MISSING YOUR TRAVELS? HERE’S WHAT YOU NEED TO RECREATE THE WORLD’S MOST BEAUTIFUL COUNTRIES IN YOUR BACK GARDEN
One of the worst things about travelling is the post-vacation blues. However, a garden refurb project inspired by some of the world’s most scenic countries means you can have a slice of paradise in your back garden. Some of the world’s most desired aesthetics, from the courtyards of Italy to a classic English country garden, have been boiled down into 10 simple mood boards to inspire your next garden design project
There comes a time of year when everyone looks at booking a well-deserved getaway in their favourite part of the world. Most would agree that the main downside to travelling is snapping back to reality when you return home.
Toolstation has researched gardens across 10 of the most beautiful countries worldwide and created the ultimate guide to recreate this in your own garden. They’ve crafted 10 garden mood boards inspired by the countries – detailing everything from the plants needed, to the outdoor furniture and colour schemes.
Each mood board summarises the colour palettes, materials, plants, flowers, furniture, and décor to help you achieve a garden inspired by your favourite corner of the world. This comes along with tools you may need, as well as comments from an expert landscaper who advises what actions and skills are needed to achieve the desired garden style.
There’s lots of emphasis on flowers and biodiversity; meaning flowers are not just selected for colour, but specifically chosen to encourage local insect life such as bees and butterflies to thrive.
Toolstation suggests using traditional, brightly coloured flowers including roses (the national flower of England), geraniums, trellis plants, perennials, and full flowery borders with lots of colour and texture (e.g., lavender).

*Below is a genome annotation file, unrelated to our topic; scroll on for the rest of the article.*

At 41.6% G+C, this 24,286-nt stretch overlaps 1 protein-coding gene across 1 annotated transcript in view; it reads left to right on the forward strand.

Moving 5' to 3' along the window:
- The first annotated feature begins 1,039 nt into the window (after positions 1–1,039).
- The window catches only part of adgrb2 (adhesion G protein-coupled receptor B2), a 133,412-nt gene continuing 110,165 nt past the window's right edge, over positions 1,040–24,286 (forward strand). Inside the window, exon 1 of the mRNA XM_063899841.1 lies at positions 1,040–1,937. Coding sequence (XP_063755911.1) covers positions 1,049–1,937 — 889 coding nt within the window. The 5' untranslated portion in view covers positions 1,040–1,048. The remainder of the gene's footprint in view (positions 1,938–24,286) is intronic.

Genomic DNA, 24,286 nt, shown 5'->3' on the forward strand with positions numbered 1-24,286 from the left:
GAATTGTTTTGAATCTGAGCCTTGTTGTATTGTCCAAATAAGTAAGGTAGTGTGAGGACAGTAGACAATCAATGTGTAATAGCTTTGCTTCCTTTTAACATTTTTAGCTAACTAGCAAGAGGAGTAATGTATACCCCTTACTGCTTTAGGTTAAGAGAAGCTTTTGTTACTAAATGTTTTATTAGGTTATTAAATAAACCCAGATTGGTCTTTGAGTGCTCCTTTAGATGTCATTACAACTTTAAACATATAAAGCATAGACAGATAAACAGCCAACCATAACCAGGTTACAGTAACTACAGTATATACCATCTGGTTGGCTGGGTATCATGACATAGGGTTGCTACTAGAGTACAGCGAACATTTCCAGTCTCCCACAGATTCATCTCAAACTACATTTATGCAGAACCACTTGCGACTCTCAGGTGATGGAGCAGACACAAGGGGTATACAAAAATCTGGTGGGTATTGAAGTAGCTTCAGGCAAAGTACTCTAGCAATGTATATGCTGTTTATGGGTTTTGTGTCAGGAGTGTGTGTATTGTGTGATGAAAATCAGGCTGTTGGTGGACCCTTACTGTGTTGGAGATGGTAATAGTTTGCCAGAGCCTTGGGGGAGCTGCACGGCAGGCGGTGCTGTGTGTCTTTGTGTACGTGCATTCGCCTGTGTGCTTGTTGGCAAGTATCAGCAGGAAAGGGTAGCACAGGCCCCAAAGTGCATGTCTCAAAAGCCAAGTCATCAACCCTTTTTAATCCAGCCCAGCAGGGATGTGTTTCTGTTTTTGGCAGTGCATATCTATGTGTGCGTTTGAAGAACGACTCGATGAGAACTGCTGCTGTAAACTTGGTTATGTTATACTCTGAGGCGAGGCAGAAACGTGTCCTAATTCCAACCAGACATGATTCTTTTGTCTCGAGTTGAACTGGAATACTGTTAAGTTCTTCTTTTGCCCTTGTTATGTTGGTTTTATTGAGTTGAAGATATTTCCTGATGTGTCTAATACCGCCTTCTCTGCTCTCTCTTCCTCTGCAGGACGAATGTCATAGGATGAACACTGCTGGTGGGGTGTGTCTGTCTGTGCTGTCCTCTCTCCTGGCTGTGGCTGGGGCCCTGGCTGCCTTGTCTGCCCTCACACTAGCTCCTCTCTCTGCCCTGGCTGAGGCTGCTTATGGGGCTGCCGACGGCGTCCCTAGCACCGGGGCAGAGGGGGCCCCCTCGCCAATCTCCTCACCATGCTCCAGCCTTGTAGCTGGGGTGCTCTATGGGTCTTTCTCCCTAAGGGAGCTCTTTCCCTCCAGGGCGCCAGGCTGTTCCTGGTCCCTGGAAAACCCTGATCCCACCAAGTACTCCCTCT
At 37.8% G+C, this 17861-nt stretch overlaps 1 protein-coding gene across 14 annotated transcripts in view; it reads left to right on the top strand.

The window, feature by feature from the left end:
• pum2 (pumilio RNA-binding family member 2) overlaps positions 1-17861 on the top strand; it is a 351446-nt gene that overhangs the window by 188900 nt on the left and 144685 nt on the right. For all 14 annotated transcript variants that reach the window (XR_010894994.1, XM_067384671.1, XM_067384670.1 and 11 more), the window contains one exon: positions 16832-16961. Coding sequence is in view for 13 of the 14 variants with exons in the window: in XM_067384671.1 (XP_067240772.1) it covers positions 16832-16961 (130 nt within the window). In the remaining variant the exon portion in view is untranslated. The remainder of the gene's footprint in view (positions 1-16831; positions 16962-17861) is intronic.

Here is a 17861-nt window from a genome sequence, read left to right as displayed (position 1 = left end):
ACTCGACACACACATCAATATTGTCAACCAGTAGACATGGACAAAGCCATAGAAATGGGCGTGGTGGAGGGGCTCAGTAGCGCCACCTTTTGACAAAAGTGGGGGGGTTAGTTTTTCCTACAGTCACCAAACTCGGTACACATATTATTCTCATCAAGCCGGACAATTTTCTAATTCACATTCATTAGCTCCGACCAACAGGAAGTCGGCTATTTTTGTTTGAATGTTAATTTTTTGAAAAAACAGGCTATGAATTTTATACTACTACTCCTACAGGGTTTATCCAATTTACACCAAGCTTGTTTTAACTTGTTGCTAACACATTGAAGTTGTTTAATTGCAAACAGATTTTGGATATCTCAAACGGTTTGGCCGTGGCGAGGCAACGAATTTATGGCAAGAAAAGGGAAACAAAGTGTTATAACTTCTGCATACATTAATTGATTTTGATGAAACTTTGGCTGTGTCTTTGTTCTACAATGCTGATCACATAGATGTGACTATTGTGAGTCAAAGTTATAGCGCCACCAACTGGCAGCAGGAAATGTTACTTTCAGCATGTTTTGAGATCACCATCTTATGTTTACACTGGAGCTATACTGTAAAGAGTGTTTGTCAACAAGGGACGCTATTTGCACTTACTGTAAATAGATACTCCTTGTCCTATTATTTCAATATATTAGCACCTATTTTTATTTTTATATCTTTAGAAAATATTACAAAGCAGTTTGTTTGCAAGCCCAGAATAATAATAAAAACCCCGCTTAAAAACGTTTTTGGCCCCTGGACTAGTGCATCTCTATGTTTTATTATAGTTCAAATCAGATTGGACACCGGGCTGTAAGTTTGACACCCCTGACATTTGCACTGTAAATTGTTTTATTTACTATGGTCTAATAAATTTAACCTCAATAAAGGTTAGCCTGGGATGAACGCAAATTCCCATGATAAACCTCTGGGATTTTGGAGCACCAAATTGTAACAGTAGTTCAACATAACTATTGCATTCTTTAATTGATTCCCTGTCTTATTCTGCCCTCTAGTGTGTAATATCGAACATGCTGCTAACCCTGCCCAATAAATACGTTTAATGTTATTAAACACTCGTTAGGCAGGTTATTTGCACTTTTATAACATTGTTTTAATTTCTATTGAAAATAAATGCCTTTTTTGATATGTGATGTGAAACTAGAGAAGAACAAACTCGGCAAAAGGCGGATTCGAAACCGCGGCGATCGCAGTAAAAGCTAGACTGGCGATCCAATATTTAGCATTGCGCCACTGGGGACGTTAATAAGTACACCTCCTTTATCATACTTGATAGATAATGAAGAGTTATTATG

Winding stone paths, grassy areas and letting flowers grow wildly to avoid harsh neat lines will help to achieve the desired look, as will water features such as ponds and stone fountains. As for décor, opt for classic, timeless furniture – avoiding modern plastics and instead using outdoor furniture preferably made from iron and wood.
Japanese is known for its zen style and dry landscape gardens that are designed to promote calmness, serenity, and meditation.
Many aspects of the zen garden style are perfect for renters and homeowners alike as they commonly stay away from using bright colours and mainly focus on implementing different textures like stone, gravel, and moss – all of which can be temporary fixtures. The use of stone can also be seen in other easily obtainable traditional Japanese garden features like the stone triad. This stone setting presents as a deity stone in the middle and supporting stones on either side (sanzon-ishigumi). Other ornamental additions include stone lanterns shaped as pagodas (pagoda pillars).
Make use of natural elements, such as encouraging the sounds of running water to add to the calming atmosphere. This can be achieved by installing a bamboo deer scarer or a pond. Traditionally, ponds found in Japanese gardens will be home to Koi fish, and this can also be achieved in a garden if you have the budget and the time to provide the right care.
Many Japanese gardens are built around the idea of wabi-sabi: finding beauty in imperfection. This means you should be encouraging natural ageing and wear and tear to suggest permanence and contribute to the natural, zen atmosphere.